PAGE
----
Salesforce Data Security

FLOSUM Tips to Assess the Risk Factors and Verification of Salesforce Data Security

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Salesforce Data security is the most heated topic of discussion in the digital world lately. Hacking has become more sophisticated, and there are a lot of cases being reported about data breaches. On the other hand, private information is mowed largely moving on to the cloud, and the policies and requirements related to it are also becoming more stringent. When it comes to the cloud platforms, Salesforce is the major one among CRM applications, and the uses are inquiring largely about the security of this platform.

Salesforce is basically a platform for you to work on and not a product as such. Salesforce did its job well by making this comprehensive platform with a lot of security tools coming packed with it. But again, Salesforce is a platform, and while working on it, you can still make mistakes by not being fully aware of the risks involved.

First, you have to consider whether your Salesforce developers have customized this platform to allow information to be copied or moved to other disjointed systems. Salesforce becomes much more complex as the developers and admins try to tailor-make the activities and tools in light of your business needs. It is very easy for the users to lose track of how the information is used and transferred when their major focus is kept on core business management.

So how you may know you when your Salesforce information is at risk. Every enterprise working on a CRM system needs to have a foolproof action plan to validate its security standards. In this article, we will take you through some steps as to how to identify the risk factors on Salesforce customization and ensure sustainable security.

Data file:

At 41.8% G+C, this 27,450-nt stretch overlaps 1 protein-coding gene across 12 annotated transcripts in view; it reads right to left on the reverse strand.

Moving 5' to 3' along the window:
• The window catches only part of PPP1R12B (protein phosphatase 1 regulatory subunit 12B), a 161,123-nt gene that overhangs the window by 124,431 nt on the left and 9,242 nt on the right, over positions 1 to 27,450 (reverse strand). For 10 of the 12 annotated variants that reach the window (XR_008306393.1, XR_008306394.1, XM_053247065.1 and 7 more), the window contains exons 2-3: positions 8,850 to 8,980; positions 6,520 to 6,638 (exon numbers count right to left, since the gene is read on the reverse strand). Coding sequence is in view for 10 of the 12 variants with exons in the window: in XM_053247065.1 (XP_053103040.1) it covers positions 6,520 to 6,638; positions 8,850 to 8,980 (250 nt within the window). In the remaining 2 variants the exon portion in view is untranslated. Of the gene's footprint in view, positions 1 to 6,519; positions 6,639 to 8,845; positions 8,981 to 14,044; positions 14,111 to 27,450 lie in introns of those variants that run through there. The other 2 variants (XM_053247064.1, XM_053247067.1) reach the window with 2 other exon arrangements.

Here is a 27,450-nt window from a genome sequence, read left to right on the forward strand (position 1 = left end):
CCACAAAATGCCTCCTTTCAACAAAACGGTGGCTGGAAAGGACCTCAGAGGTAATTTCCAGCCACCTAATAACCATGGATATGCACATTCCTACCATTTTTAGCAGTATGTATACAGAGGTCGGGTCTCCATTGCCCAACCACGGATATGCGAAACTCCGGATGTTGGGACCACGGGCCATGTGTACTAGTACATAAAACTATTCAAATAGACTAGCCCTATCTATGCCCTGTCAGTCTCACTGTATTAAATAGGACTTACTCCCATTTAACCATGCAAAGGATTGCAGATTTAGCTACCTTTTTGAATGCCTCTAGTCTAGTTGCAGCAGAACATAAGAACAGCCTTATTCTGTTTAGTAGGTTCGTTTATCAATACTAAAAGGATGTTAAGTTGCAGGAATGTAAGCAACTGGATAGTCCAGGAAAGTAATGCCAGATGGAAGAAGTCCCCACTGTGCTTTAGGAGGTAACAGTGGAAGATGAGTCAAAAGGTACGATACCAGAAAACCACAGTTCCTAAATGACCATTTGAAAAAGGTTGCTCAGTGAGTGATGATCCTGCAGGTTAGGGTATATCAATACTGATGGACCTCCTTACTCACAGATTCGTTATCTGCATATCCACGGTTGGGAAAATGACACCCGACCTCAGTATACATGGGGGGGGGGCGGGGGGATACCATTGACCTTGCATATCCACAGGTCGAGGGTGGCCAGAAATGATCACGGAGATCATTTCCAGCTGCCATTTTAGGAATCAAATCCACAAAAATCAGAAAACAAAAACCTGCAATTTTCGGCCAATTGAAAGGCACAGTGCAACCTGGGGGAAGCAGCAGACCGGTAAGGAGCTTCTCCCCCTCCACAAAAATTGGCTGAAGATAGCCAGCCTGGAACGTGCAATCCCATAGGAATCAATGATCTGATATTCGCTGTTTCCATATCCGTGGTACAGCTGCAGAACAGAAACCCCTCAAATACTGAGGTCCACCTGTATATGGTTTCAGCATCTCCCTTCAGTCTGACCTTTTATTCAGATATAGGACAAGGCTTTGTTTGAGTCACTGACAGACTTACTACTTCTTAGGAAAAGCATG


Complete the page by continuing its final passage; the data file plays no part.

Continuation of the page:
Step 1: Have you defined your security well on Salesforce?

At this step, you have to define security in customized terms based on your project and objectives. For this, you need to talk to different teams along with compliance, security, and legal people to make sure that all involved have a fair understanding of the security risks and the implications of security breaches. Make sure that they all are aware of the possibility of storing information on a cloud vs. on-premises.

At this phase, the key factor is to communicate with everyone involved as to how you want Salesforce to be implemented and how to work with it in the future. However, do not try to change things until your objective is very clear from the data protection standpoint. You need to consider all aspects of security related to your industry the obligations to your customers as well as investors. Also, consider the regulatory compliances like PCI, GDP, HIPAA, etc.

One thing that always stays the same about Salesforce is that it will continue to change every now and then. So, as FLOSUM experts suggest, it is also important to custom define the standards and revisit the rules and regulations from time to time. Throughout your period of usage of Salesforce, you need to keep on maintaining your security principles.